Most visitors to Faro simply pass through on their way to the resorts of the Algarve – which is excellent news if you do stop over.
You get this atmospheric town with its beautiful medieval architecture and stand-out seafood to yourself. Come for the beaches, of course, but stay for this enjoyably unpretentious, pretty historic town and its natural surroundings.
Arriving at Faro Airport
Faro Airport (FAO), also known as Algarve Airport, sits about four miles (7km) west of Faro city centre, which is easily accessible from the airport via car and public transport.
Proximo bus routes 14 and 16 run between Faro Airport, the bus station in the city centre, and Praia de Faro beach. Route 16 runs daily between 0515 and 0000, and takes around 20 minutes to get from the airport to the city centre, and five minutes from the airport to the beach. Route 14 runs from the airport to the city centre four times a day, and from the airport to the beach seven times a day.
Taxis are easy to come by at Faro Airport, with a taxi rank near the exit to the terminal building. You can book in advance but it's just as easy to find one on the day. Taxis throughout Portugal are easily recognisable by their colours: most are black and green, while some are white and beige.
Another popular option here is to rent a car – particularly if you are heading beyond Faro. Book in advance with London City Airport and you can pick up your car on arrival.
Faro is a small city, and it's easy to traverse on foot – particularly the city centre. You can also get around by bus and car though.
The only public transport in Faro is the bus network, run by the company Proximo. There are bus stops all over the city, and the main hub is the city centre bus station on the Avenida. Buses are comfortable and even have on-board Wi-Fi. You don’t need to buy tickets in advance, and can just pay the driver when you get on.
Another convenient way to get around Faro is to take one of the taxis found almost everywhere, easily recognisable by their unique colours. Most are black and green, and some are white and beige; Portuguese law dictates that only taxis are allowed to use these colour schemes, so taxis are easy to spot.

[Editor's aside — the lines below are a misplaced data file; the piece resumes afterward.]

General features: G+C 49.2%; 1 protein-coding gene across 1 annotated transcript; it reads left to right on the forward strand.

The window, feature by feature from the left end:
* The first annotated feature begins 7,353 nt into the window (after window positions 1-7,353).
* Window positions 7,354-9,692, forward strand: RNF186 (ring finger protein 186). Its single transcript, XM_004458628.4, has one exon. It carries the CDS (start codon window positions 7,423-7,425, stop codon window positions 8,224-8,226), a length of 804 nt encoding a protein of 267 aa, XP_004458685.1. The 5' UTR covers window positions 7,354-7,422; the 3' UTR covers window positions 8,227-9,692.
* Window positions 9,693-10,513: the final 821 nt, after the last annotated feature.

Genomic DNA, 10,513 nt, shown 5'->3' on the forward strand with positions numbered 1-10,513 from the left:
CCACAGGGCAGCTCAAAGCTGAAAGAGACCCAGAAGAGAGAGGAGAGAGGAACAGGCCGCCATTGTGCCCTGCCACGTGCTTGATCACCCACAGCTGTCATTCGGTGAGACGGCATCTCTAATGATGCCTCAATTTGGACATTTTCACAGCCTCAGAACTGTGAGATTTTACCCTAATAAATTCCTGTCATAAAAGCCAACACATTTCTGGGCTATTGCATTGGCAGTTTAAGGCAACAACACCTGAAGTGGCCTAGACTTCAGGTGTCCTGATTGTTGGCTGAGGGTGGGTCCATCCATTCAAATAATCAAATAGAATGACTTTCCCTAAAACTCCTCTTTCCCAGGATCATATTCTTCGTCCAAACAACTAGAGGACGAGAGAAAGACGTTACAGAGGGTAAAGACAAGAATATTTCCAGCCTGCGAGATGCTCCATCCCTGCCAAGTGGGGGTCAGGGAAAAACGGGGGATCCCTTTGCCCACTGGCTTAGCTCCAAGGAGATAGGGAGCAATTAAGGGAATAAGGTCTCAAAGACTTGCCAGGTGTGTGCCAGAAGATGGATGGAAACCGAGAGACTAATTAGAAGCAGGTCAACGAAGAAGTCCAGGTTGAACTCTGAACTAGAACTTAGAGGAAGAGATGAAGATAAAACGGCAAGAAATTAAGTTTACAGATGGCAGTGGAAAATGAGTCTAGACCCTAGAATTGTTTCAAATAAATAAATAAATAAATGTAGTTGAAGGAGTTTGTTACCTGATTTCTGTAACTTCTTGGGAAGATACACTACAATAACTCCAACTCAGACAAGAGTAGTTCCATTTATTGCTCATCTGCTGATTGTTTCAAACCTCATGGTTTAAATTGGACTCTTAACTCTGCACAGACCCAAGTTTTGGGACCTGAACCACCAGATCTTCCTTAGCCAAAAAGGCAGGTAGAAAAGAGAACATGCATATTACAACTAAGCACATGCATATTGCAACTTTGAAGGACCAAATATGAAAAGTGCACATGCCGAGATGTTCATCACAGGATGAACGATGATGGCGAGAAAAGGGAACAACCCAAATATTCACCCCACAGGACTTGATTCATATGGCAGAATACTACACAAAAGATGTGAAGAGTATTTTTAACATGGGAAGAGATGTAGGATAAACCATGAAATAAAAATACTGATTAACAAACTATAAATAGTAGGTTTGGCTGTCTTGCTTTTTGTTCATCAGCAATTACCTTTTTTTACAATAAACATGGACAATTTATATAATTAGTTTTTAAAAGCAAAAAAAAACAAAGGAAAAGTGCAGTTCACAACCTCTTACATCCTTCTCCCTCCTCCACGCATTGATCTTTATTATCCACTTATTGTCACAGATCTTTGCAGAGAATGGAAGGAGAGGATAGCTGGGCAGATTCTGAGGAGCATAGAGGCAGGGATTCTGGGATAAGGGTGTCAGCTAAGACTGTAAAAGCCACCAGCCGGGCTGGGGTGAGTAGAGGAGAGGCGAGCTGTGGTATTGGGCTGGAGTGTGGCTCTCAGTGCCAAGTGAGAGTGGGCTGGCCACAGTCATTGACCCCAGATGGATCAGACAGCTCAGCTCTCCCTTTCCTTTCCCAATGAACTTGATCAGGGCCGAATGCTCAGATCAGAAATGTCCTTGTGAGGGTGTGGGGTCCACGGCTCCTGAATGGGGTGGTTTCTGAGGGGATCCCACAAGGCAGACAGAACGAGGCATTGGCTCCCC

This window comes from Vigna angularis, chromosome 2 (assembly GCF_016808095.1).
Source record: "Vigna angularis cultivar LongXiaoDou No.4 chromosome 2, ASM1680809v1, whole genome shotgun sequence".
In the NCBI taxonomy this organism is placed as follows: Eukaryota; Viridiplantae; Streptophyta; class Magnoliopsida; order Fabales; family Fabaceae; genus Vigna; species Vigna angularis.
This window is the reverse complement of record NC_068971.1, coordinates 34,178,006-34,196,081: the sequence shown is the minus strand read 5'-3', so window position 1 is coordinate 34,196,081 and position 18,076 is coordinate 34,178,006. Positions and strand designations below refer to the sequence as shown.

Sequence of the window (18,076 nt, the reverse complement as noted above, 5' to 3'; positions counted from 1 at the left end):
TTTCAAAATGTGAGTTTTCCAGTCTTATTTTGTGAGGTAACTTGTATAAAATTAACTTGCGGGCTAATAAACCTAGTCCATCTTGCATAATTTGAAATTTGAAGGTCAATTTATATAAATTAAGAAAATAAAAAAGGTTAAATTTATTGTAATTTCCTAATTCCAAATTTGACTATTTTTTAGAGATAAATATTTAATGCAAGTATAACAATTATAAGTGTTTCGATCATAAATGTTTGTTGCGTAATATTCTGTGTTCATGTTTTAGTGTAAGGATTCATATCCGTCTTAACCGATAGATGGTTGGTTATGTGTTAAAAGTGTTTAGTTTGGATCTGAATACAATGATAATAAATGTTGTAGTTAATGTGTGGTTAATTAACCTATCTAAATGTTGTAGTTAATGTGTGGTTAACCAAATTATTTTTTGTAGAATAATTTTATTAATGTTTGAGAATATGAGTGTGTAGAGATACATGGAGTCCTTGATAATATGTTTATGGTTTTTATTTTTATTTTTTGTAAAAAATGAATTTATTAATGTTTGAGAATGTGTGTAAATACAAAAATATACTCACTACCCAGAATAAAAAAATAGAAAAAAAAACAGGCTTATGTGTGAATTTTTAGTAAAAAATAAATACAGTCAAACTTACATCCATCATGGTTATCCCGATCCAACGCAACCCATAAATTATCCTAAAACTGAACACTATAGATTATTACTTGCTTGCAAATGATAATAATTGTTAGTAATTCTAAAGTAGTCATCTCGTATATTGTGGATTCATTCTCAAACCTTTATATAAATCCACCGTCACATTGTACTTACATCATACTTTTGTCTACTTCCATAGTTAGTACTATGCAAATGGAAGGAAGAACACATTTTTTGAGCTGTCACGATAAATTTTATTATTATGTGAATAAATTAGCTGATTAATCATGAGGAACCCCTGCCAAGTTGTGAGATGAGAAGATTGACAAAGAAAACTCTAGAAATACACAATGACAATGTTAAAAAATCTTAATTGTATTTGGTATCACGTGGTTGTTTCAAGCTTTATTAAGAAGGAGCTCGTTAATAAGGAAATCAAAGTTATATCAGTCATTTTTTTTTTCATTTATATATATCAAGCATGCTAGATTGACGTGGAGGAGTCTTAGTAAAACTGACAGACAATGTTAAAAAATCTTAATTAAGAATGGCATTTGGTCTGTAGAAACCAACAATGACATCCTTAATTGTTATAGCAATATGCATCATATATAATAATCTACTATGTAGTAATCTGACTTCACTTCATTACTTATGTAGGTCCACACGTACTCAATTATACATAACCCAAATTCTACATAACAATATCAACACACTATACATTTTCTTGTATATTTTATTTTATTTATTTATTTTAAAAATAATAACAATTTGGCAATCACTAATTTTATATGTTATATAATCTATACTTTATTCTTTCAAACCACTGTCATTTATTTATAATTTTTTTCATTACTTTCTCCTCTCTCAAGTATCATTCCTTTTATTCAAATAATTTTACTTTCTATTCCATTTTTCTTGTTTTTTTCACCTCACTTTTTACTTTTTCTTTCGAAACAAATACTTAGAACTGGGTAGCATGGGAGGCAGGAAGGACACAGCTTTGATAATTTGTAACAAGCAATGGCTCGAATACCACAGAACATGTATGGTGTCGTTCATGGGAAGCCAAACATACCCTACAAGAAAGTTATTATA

Hiring a car gives you the freedom to explore on your own terms, and can also be a cost-effective way of getting around if you’re planning on doing a lot of travelling while here. Book in advance to have your car ready on arrival.
The Old Town: for history
Faro’s Old Town – variously known locally as the Centro Historico and Cidade Velha – is the place to go to get a feel for the city’s history. Much of the architecture is hundreds of years old and beautifully preserved; most of the old buildings that survive today date from medieval times, with some relics of the long period of Moorish rule. Highlights include the Sé, the city’s cathedral, which originally dates to 1251 but was largely rebuilt in the 1750s, and the Igreja de São Francisco, an 18th-century baroque church.
Praia de Faro: for relaxing on the beach
For most, the Algarve means one thing: the beach. And while there’s much more to this beautiful region than sun, sea and sand, it does have some of the finest beaches in the Mediterranean, and Faro itself is no exception. The Praia de Faro is always popular, especially with domestic tourists, but at three miles (5km) long, its size means it is rarely overrun in the way that many beaches can be in this part of the world. You'll find wide variety of water sports companies on the beach.
Jardim Manuel Bivar: for shopping
Faro has a few glitzy modern shopping malls, such as the Forum Algarve, but for the most enjoyable atmosphere and prettiest setting, head to the area around the Jardim Manuel Bivar, a fully pedestrianised shopping precinct. While you will find some international chains here, it’s a great place to pick up local gifts and souvenirs, with streets like the Rua de Santo Antonio home to many boutique handicrafts stores.
Time zone: Western European Time (UTC +0)
Languages: Portuguese, but English is widely spoken